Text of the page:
When we fight, we win: How communities across North America are stopping fossil fuel projects

September 12, 2018

This is a story about hope in dark times, about people saying #PermissionDenied to one dirty energy project after another.

With all eyes on California and Gov. Jerry Brown during the Global Climate Summit on September 12-14 in the San Francisco Bay Area, the Extreme Oil campaign at Stand.earth took an opportunity to peer into our campaign history books and examine some of our movement’s major wins against fossil fuel companies — and highlight the projects that are still being fought. Follow along as we tell our story (and yours!) on Twitter at @standearth.

This is a story about hope in dark times, about people saying #PermissionDenied to one dirty energy project after another. Canadian Prime Minister Justin Trudeau once said “governments grant permits, communities grant permission.” And he’s right. The truth is: When we fight, we win. Here’s how: By working with allies and grassroots supporters, communities and coalitions have been able to stall, hamper, and ultimately shut down dozens of projects that would have caused irreparable harm to people and places across North America.

While the fight continues against tar sands, extreme oil, and coal projects across North America, let’s take a look back at 10+ projects, where communities said: “The government may issue permits, but we live here, and we say #PermissionDenied.”

1. WesPac mega oil terminal

  • What: An oil train terminal/tank farm that would have moved 88M barrels/year of explosive Bakken oil through CA
  • Where: Pittsburg, CA
  • Status: #PermissionDenied in April 2015

The win: Following growing and organized community opposition, the permits for the train terminal were denied in April 2015. In December, the company backed out of constructing the tank farm because “economic conditions had changed.” Exactly.

Learn more: California communities fight back against crude by rail (Grist, December 2014)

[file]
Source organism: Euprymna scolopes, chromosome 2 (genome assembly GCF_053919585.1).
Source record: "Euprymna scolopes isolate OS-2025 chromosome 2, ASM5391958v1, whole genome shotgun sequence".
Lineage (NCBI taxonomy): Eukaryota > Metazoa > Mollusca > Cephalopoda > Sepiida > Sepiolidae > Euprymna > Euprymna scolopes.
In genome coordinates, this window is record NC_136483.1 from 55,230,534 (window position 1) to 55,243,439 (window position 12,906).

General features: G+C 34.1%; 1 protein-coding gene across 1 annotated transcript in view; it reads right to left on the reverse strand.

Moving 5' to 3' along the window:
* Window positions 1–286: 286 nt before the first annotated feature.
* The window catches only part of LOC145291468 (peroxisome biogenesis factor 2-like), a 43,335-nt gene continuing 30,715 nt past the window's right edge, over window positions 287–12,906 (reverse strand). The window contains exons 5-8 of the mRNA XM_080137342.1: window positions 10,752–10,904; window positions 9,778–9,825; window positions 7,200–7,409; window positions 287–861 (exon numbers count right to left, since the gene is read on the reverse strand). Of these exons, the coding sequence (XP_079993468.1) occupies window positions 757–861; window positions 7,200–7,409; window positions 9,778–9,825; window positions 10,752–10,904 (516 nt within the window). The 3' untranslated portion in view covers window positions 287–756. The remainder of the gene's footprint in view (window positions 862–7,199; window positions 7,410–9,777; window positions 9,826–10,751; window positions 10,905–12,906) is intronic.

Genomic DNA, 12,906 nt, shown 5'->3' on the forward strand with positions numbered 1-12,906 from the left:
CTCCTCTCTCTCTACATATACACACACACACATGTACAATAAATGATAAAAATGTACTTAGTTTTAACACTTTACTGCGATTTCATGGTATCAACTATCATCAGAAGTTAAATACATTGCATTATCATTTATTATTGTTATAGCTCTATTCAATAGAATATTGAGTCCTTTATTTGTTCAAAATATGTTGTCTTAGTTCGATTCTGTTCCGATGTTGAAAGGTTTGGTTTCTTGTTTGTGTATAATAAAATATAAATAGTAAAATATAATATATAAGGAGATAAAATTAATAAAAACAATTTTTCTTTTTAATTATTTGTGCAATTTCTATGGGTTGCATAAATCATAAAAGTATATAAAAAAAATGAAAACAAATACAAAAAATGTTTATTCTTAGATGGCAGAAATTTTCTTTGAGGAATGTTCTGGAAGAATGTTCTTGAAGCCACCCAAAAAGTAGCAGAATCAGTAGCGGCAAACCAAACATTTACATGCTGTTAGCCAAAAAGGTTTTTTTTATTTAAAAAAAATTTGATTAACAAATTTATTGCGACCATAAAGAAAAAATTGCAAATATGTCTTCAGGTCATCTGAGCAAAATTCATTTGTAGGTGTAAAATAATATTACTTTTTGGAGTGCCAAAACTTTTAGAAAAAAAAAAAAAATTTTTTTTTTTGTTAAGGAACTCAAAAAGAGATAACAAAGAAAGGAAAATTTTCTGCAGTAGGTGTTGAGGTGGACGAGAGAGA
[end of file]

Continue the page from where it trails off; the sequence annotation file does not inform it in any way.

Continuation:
2. Valero Refinery Expansion

  • What: Plan to bring in a 100 car-long oil train every day
  • Where: Benicia, CA
  • Status: #PermissionDenied in September 2016

The win: Local leaders in this small community not only said #PermissionDenied to this project, but established a national precedent that local governments can/should consider up-rail impacts in local permits. This bolstered efforts to #StopOilTrains in many other communities.

Learn more: Stopping oil trains is right thing for Benicia and planet (San Francisco Chronicle, April 2016)

3. Phillips 66 San Franciso Refinery Expansion

  • What: Oil train project would have brought 5 tar sands trains a week through communities across California
  • Where: Santa Maria, CA
  • Status: #PermissionDenied in September 2016

The win: San Luis Obispo County supervisors said #PermissionDenied to the Phillips 66 Rail Spur project after they received letters from more than 45 cities, counties, and school boards, nurses and teachers unions, & more than 25,000 Californians opposed to the tar sands rail terminal.

Learn more: Oil Trains Defeated at San Luis Obispo Planning Commission (Santa Barbara Independent, October 2016) 

4. Tesoro Savage Vancover Energy

The win: 1000s of community members said #PermissionDenied and asked Washington Gov. Jay Inslee to reject the permit. After a clear recommendation from advisors at EFSEC, he did. For good measure, the community then elected new port commissioners to repeal the company’s lease. Good riddance!

Learn more: The Fight Over Oil Trains In The Pacific Northwest Is Heating Up (ThinkProgress, June 2016)

5. Gateway Pacific Terminal

  • What: North America’s largest proposed coal export terminal
  • Where: Traditional Lummi territory of Xwe’chi’eXen, just north of Bellingham, WA
  • Status: #PermissionDenied #TreatyWin